The extraordinary tale of how a mysterious immigrant "doctor" became the revolutionary innovator of saving premature babies--by placing them in incubators in World's Fair side shows and on Coney Island and Atlantic City. How this turn-of-the-twentieth-century émigré became the savior to families with premature infants, known then as "weaklings"--while ignoring the scorn of the medical establishment and fighting the climate of eugenics--is one of the most astounding stories of modern medicine. And as readers will find, Dr. Couney, for all his opportunistic entrepreneurial gusto, is a surprisingly appealing character, someone who genuinely cared for the well-being of his tiny patients. But he had something to hide.

Drawing on historical documents, original reportage, and interviews with surviving patients, acclaimed journalist and magazine editor Dawn Raffel tells the marvelously eccentric story of Couney's mysterious carnival career, his larger-than-life personality, and his unprecedented success as the savior of tiny babies. Buy your copy here!

Interested in hosting Dawn for an upcoming event?  We're working on her Fall 2018 and Spring 2019 schedule now - get in touch with us today!

What Would You Say to Men If You Knew They Were Listening?

A|U Author Andrew Forsthoefel wants your input! He's facilitating a workshop for men (and all those who identify as such) on the practice of trustworthy listening, and its role in 1) understanding the wounds of sexism, and then, if we can keep listening, and if we're graced, 2) healing those wounds.

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Andrew is asking men to listen: to themselves, to each other, to women. He'd like to take some time in the workshop to hear about what all kinds of women have to say about the topics of men/masculinity and listening.  That's where we need your help!

Would you please give 20 minutes of your day to a group of men who will be gathering with the sincere intention to learn how to be better listeners? With the help of some sisters and aunties, Andrew has drafted a questionnaire for women to fill out, as a way to share what you have to say. He will be asking some of these questions in the workshop.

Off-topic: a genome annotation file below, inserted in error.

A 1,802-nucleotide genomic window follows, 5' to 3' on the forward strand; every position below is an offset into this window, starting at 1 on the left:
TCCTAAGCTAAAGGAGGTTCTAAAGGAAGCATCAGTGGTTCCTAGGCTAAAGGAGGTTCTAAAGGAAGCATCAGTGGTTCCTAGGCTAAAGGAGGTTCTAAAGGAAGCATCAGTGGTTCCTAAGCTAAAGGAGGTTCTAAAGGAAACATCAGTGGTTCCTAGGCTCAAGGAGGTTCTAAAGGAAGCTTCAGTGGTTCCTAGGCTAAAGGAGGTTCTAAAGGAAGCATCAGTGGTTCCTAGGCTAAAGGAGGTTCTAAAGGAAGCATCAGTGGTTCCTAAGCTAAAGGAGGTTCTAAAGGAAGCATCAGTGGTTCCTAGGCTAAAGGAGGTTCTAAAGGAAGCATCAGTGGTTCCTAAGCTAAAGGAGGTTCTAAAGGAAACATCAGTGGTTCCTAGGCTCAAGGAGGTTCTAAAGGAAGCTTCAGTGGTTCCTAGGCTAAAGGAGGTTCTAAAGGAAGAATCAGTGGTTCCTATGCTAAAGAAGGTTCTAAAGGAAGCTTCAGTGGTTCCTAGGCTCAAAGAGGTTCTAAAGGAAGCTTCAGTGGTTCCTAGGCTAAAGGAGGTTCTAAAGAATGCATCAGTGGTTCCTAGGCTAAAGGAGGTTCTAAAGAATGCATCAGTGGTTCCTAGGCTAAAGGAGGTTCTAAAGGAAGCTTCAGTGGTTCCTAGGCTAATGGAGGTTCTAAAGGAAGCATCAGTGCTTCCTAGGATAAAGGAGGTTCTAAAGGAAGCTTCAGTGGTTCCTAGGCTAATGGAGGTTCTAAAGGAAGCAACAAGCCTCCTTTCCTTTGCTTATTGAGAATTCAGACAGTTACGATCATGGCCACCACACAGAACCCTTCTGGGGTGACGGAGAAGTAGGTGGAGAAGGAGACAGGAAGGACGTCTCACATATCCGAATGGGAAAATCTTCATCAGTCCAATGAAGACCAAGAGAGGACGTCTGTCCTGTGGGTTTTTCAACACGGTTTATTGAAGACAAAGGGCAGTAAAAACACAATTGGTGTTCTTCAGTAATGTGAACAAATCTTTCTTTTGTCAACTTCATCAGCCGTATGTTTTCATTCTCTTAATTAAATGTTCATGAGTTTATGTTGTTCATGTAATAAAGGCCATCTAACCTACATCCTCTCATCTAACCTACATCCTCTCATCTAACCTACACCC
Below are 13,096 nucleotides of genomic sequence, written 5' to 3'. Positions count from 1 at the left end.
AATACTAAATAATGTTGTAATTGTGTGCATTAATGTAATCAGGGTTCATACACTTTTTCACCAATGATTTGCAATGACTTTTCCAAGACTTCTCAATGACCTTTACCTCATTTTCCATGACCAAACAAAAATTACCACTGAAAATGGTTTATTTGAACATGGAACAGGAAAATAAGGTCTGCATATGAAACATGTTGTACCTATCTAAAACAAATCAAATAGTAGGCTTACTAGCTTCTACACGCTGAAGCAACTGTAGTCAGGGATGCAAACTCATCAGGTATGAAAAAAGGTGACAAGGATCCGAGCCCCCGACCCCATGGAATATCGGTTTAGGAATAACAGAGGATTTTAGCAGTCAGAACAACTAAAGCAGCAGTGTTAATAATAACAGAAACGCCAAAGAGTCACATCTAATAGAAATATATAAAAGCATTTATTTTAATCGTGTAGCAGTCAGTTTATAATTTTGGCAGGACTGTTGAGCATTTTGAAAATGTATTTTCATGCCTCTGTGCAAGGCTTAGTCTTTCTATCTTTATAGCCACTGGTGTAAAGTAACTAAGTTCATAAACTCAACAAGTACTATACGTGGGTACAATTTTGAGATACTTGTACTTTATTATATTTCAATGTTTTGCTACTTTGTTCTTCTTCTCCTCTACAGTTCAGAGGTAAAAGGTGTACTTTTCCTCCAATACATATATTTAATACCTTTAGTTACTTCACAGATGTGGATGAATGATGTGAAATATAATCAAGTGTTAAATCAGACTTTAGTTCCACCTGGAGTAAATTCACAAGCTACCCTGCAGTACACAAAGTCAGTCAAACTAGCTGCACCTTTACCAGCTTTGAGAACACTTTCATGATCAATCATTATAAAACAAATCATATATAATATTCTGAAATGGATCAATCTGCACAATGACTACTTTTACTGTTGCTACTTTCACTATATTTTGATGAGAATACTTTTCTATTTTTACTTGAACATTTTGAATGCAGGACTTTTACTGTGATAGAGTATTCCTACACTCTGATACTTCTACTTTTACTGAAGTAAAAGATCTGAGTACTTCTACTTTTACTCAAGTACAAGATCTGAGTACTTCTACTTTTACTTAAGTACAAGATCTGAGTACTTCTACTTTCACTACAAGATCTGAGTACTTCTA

The workshop is called "Approaching the Wounded Lion: Re-imagining Masculinity in the Age of #MeToo."  Any and all input is very much appreciated!

Why a (Now-Deleted) Op-Ed About Replacing Libraries with Amazon Blew Up the Internet

Courtesy of CNN.com (and shared by Lake Forest Library!)
Written by Rachel Kramer Bussel
Posted July 24, 2018

On Saturday, Forbes contributor Panos Mourdoukoutas, chair of the economics department at LIU Post, published an essay touting the preposterous idea that Amazon stores should replace libraries. It quickly went viral, touching off a social media maelstrom. The piece has since been taken down. But anyone who cares about education, books, learning and their local community should be horrified by this suggestion.

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To suggest that Amazon -- or any other single company -- could replace the rich knowledge local libraries have about their patrons' needs is insulting. To minimize and dismiss the significant role of public libraries -- historically and today -- in combating inequality and fostering democracy is simply ignorant.

Libraries are one of the last remaining civic spaces open to the public. They provide vital free services and are storehouses of information. In addition to allowing patrons to check out paper books (including large print and out of print), ebooks, audiobooks, movies and music at no cost, libraries also offer free internet access, career centers and community programming. Additionally, they allow nonprofit agencies and organizations to use their rooms as meeting spaces. Keep Reading...

How a Late Night TV Distraction Propelled Lisa Wingate to the National Book Festival!

Courtesy of The Waco Tribune-Herald
Posted July 22, 2018

A late night television distraction when she should have been writing led to Texas author Lisa Wingate’s latest bestseller, Before We Were Yours, and, likely, an invitation to this year’s National Book Festival Sept. 1 in Washington, D.C.